How To: Use HTTPS Everywhere for Browser Privacy

by Tracy Knauer •

HTTPS Everywhere is a browser extension that automatically encrypts Web traffic with SSL protection whenever it is available. Here’s how to use it, and what you should know about its limitations.

About HTTPS Everywhere

Under the HTTPS protocol, data is encrypted so that people monitoring your network connection cannot read what you send or receive through the browser.

HTTPS is available from most major websites. However, many sites do not provide HTTPS connections by default. Users have to request them manually.

HTTPS Everywhere is a simple tool that automatically requests HTTPS encryption from sites that offer it. Developed by the Electronic Frontier Foundation and the Tor Project, the extension supports the Firefox, Chrome, Chromium and Opera browsers.

Installing HTTPS Everywhere

Installing HTTPS Everywhere is easy. Follow these steps:

  1. Open the Web browser in which you want to install HTTPS Everywhere.
  2. Navigate to https://www.eff.org/https-everywhere.
  3. Scroll down to the “Recent Releases” section.
  4. Click the link for the most recent release that supports your browser. Your browser should prompt you to install the extension automatically.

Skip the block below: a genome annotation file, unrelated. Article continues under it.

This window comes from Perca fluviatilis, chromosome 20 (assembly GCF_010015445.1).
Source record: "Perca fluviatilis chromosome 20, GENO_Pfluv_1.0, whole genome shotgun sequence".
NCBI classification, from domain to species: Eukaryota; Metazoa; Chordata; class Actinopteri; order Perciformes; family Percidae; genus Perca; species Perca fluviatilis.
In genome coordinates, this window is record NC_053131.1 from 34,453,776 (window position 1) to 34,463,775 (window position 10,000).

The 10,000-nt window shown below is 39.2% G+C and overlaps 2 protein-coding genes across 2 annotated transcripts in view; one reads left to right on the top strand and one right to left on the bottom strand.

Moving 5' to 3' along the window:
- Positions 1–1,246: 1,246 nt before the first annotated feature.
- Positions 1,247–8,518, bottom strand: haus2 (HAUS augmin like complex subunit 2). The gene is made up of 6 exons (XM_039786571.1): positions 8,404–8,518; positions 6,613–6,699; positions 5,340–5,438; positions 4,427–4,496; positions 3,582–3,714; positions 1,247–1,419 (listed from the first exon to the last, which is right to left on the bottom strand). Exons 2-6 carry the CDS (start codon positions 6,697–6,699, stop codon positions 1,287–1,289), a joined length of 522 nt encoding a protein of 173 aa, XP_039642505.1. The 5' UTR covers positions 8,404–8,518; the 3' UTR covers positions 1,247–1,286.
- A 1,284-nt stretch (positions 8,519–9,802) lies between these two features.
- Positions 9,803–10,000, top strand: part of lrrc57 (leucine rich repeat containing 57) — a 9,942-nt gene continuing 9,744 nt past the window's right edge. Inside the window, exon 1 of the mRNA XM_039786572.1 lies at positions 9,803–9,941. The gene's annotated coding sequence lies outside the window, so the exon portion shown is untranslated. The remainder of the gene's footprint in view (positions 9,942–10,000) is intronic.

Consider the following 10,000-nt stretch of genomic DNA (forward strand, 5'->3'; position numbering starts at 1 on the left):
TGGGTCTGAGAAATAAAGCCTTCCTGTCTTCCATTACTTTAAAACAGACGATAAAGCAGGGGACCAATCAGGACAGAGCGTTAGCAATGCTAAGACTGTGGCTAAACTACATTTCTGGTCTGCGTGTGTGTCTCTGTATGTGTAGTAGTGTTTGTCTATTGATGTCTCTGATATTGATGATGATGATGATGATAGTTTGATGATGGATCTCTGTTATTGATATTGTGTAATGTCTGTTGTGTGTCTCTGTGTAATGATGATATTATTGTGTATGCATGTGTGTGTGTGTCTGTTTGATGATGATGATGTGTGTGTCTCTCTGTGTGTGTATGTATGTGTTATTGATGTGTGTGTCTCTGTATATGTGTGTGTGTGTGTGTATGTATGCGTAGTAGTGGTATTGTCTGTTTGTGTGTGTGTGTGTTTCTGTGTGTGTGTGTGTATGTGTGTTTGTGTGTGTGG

5. If the above method fails, you can also try installing the extension from your browser’s app store. For example, on Firefox, click the Add-ons tab, then search for HTTPS Everywhere.

Once installed, the tool should begin protecting your connections automatically. In most cases, it will also keep itself updated automatically, but if it does not you may need to update it manually whenever a new release of the extension appears.

Limitations

HTTPS Everywhere provides a simple, convenient way to add some privacy to your browsing. But it’s important to understand the following limitations:

  1. It doesn’t encrypt traffic on sites that don’t support HTTPS. That data can still be intercepted even if you have the extension installed.
  2. It doesn’t protect you against HTTPS spoofing attacks. Attackers could set up malicious websites with fake SSL certificates to perform man-in-the-middle attacks in order to intercept your data. In most cases, your browser will warn you if it detects a problem with the SSL certificate on a site you are trying to access; you need to heed these warnings whether or not HTTPS Everywhere is installed.
  3. It won’t encrypt traffic outside of your Web browser. Torrents (unless they are Web-based), chat apps and so on need to be encrypted in other ways.
  4. It provides no anti-censorship functionality. For that, you need Tor or a VPN.

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